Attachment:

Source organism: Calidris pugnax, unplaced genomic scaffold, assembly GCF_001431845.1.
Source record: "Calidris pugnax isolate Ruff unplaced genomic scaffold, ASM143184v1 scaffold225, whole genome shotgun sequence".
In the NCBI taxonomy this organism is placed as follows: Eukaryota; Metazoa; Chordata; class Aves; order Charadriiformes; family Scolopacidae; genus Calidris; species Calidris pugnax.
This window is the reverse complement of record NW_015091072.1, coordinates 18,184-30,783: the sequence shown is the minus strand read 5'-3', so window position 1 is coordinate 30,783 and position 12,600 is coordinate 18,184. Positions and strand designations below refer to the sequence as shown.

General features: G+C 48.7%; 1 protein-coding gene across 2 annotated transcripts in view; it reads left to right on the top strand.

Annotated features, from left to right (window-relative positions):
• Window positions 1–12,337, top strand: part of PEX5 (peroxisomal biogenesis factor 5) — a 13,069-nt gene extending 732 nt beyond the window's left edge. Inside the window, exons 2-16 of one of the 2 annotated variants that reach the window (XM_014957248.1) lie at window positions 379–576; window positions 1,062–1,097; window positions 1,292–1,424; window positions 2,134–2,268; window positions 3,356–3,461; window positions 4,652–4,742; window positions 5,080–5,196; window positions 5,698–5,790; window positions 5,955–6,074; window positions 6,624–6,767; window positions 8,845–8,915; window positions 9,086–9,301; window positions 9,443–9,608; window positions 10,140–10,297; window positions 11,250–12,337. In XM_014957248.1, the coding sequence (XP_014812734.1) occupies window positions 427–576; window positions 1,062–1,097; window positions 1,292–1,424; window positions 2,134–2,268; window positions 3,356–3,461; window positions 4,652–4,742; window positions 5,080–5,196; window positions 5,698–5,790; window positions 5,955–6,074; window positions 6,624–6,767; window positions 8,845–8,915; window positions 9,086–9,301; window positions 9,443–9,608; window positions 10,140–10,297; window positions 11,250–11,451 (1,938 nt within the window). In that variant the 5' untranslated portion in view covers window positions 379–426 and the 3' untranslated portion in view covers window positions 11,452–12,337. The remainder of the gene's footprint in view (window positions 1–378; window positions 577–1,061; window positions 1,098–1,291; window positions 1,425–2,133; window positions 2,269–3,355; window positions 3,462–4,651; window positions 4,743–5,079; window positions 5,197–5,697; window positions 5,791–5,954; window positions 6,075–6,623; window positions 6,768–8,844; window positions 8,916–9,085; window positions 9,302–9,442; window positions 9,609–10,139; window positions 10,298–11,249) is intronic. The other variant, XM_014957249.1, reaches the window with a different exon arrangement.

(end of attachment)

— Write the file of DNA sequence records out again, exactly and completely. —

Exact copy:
Source organism: Calidris pugnax, unplaced genomic scaffold, assembly GCF_001431845.1.
Source record: "Calidris pugnax isolate Ruff unplaced genomic scaffold, ASM143184v1 scaffold225, whole genome shotgun sequence".
In the NCBI taxonomy this organism is placed as follows: Eukaryota; Metazoa; Chordata; class Aves; order Charadriiformes; family Scolopacidae; genus Calidris; species Calidris pugnax.
This window is the reverse complement of record NW_015091072.1, coordinates 18,184-30,783: the sequence shown is the minus strand read 5'-3', so window position 1 is coordinate 30,783 and position 12,600 is coordinate 18,184. Positions and strand designations below refer to the sequence as shown.

General features: G+C 48.7%; 1 protein-coding gene across 2 annotated transcripts in view; it reads left to right on the top strand.

Annotated features, from left to right (window-relative positions):
• Window positions 1–12,337, top strand: part of PEX5 (peroxisomal biogenesis factor 5) — a 13,069-nt gene extending 732 nt beyond the window's left edge. Inside the window, exons 2-16 of one of the 2 annotated variants that reach the window (XM_014957248.1) lie at window positions 379–576; window positions 1,062–1,097; window positions 1,292–1,424; window positions 2,134–2,268; window positions 3,356–3,461; window positions 4,652–4,742; window positions 5,080–5,196; window positions 5,698–5,790; window positions 5,955–6,074; window positions 6,624–6,767; window positions 8,845–8,915; window positions 9,086–9,301; window positions 9,443–9,608; window positions 10,140–10,297; window positions 11,250–12,337. In XM_014957248.1, the coding sequence (XP_014812734.1) occupies window positions 427–576; window positions 1,062–1,097; window positions 1,292–1,424; window positions 2,134–2,268; window positions 3,356–3,461; window positions 4,652–4,742; window positions 5,080–5,196; window positions 5,698–5,790; window positions 5,955–6,074; window positions 6,624–6,767; window positions 8,845–8,915; window positions 9,086–9,301; window positions 9,443–9,608; window positions 10,140–10,297; window positions 11,250–11,451 (1,938 nt within the window). In that variant the 5' untranslated portion in view covers window positions 379–426 and the 3' untranslated portion in view covers window positions 11,452–12,337. The remainder of the gene's footprint in view (window positions 1–378; window positions 577–1,061; window positions 1,098–1,291; window positions 1,425–2,133; window positions 2,269–3,355; window positions 3,462–4,651; window positions 4,743–5,079; window positions 5,197–5,697; window positions 5,791–5,954; window positions 6,075–6,623; window positions 6,768–8,844; window positions 8,916–9,085; window positions 9,302–9,442; window positions 9,609–10,139; window positions 10,298–11,249) is intronic. The other variant, XM_014957249.1, reaches the window with a different exon arrangement.